Mahmoud Abbas [Abu Mazen]
Mahmoud Abbas, also known as Abu Mazen, was born in 1935 in the town of Safad, in what is now northern Israel. In 1948, Abbas and his family moved to Syria. During the late 1950s, Abbas lived in Qatar where he spent time recruiting support for the Palestinian liberation movement.
Along with Yasser Arafat, Abbas was one of the primary founders of Fatah, which has held the majority of representatives in the Palestine Liberation Organization since its formation in 1964. As a member of the PLO, Abbas attempted negotiations with some Israeli leaders, but many fundamentalist Palestinian leaders criticized Abbas for his moderate approach. Nevertheless, Abbas was elected to the PLO Executive Committee in 1980, which comprises less than twenty individuals who oversee various departments within the PLO.
In 1984, Abbas was appointed to direct the PLO Department of National Affairs. Primarily through secret negotiations with Israeli leaders, Abbas contributed a great deal to the Oslo Accords, and he accompanied Arafat to a White House signing ceremony in 1993. Since that time, Abbas has called for a halt to Palestinian violence in order to remove Israel's excuse for fighting against Palestinians. After decades in exile, he returned to Palestinian territories in 1995.
Abbas was selected to be the Secretary General of the PLO Executive Committee in 1996, and in 1998, Arafat reportedly told US president Bill Clinton that his successor would be Mahmoud Abbas. In response to US and Israeli pressure, he was nominated Prime Minister of the Palestinian Legislative Council in April 2003. Although Prime Minister, Abbas' authority was limited by Arafat's refusal to hand over control of security forces and other government functions, which prompted Abbas to resign from the position in early September 2003. As a result of his apparent willingness to negotiate with Israel, Abbas has enjoyed little popular support among Palestinians. Following his resignation, Abbas continued to serve as the Secretary General of the PLO Executive Committee.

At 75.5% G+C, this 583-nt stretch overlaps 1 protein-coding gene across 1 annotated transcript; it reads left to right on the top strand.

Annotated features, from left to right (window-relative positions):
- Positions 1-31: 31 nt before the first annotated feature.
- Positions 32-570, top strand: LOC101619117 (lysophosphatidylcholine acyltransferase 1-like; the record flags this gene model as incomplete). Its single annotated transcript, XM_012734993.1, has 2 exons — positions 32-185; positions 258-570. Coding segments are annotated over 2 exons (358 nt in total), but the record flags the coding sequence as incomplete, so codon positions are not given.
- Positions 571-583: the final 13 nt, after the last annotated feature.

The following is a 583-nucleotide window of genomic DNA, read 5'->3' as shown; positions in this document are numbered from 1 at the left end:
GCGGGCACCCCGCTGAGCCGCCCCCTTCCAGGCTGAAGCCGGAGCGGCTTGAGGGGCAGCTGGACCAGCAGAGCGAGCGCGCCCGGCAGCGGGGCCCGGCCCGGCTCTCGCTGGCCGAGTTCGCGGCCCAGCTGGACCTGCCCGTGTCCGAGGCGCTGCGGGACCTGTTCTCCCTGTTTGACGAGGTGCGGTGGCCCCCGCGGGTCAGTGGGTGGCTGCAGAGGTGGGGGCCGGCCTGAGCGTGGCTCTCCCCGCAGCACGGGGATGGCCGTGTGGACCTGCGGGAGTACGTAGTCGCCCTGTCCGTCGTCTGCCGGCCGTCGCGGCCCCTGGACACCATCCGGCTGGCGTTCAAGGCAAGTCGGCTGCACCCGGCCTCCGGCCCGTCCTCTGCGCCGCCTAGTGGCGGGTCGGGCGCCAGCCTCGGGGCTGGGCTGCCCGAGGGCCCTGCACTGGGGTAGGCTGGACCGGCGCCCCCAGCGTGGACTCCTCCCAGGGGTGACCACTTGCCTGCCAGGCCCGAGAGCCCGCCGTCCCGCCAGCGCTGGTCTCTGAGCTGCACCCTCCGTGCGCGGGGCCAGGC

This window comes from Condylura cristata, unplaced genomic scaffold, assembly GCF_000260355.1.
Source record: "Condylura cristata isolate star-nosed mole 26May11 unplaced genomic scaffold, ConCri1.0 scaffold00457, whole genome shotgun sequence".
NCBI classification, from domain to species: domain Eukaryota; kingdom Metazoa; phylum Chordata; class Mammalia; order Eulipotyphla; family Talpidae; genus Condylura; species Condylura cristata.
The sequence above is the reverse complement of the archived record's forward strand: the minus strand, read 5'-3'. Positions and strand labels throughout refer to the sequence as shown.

Abbas received a Bachelor of Arts degree in Law from the University of Damascus, and a Ph.D in History from the Oriental College of Moscow in the early 1980s, he is also the father of two sons.
The Palestinian Basic Law provides that the Speaker of the Parliament will succeed a President who dies, pending new elections. It is more likely, however, that the real successor will be Abu Mazen, who is the Secretary-General of the Palestinian Liberation Organization Central Committee. He was formerly Prime Minister, you may recall. The current Prime Minister is Abu Allah. But in the hierarchy, Abu Mazen is senior, and he is likely to be the first among equals after Arafat died. He is a pragmatist and a moderate. He does not have a strong following, however, among the Palestinian public; nor does any other Palestinian leader. The problem with Mahmoud Abbas is that although he sounded great to an American and to a European audience, he didn't have any constituency among Palestinians and, in fact, he rubbed people the wrong way. The other problem with him was when he didn't get the support he wanted from various parties, he simply resigned the Prime Minister's post.
Following Arrafat's death, the Palestinians presented a united front, selecting Prime Minister Ahmed Qureia and his predecessor, Mahmoud Abbas to temporarily assume Mr. Arafat's duties. Mr. Queria took the reins of the Palestinian Authority, the self-governing entity in the West Bank and Gaza Strip established 10 years ago by the Oslo Peace accords. Mr. Abbas assumed Arafat's other two leadership positions, head of the Palestine Liberation Organization and the Fatah political movement.
On 11 December 2004 Marwan Barghouti, the popular Palestinian leader, announced that he was pulling out of the upcoming presidential contest. This was seen as paving the way for Abu Mazen's election as President.
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